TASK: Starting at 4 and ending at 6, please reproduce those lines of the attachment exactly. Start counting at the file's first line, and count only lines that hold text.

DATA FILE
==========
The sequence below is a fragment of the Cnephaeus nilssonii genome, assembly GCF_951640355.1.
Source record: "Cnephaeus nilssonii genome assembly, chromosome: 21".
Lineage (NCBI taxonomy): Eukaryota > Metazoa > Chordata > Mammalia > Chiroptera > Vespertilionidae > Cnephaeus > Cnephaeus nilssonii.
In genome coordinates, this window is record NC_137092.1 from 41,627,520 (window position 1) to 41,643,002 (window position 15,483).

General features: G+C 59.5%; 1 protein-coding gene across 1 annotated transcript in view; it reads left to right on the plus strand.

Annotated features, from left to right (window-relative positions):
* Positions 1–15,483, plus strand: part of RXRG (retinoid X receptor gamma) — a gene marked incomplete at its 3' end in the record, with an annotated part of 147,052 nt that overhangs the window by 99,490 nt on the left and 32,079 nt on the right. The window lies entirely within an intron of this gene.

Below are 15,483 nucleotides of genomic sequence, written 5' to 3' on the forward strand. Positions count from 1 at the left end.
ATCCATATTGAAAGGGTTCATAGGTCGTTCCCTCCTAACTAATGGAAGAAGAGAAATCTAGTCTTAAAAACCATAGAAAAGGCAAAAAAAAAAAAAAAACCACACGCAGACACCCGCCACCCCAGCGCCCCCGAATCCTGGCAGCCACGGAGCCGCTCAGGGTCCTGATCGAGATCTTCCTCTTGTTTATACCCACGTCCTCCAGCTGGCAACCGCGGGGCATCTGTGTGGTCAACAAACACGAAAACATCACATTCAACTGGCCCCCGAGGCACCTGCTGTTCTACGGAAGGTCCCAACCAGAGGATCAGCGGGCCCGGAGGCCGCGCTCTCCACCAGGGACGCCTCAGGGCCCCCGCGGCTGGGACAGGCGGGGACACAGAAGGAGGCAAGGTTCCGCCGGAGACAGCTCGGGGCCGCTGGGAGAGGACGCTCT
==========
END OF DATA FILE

In genome coordinates, this window is record NC_137092.1 from 41,627,520 (window position 1) to 41,643,002 (window position 15,483).

General features: G+C 59.5%; 1 protein-coding gene across 1 annotated transcript in view; it reads left to right on the plus strand.

Annotated features, from left to right (window-relative positions):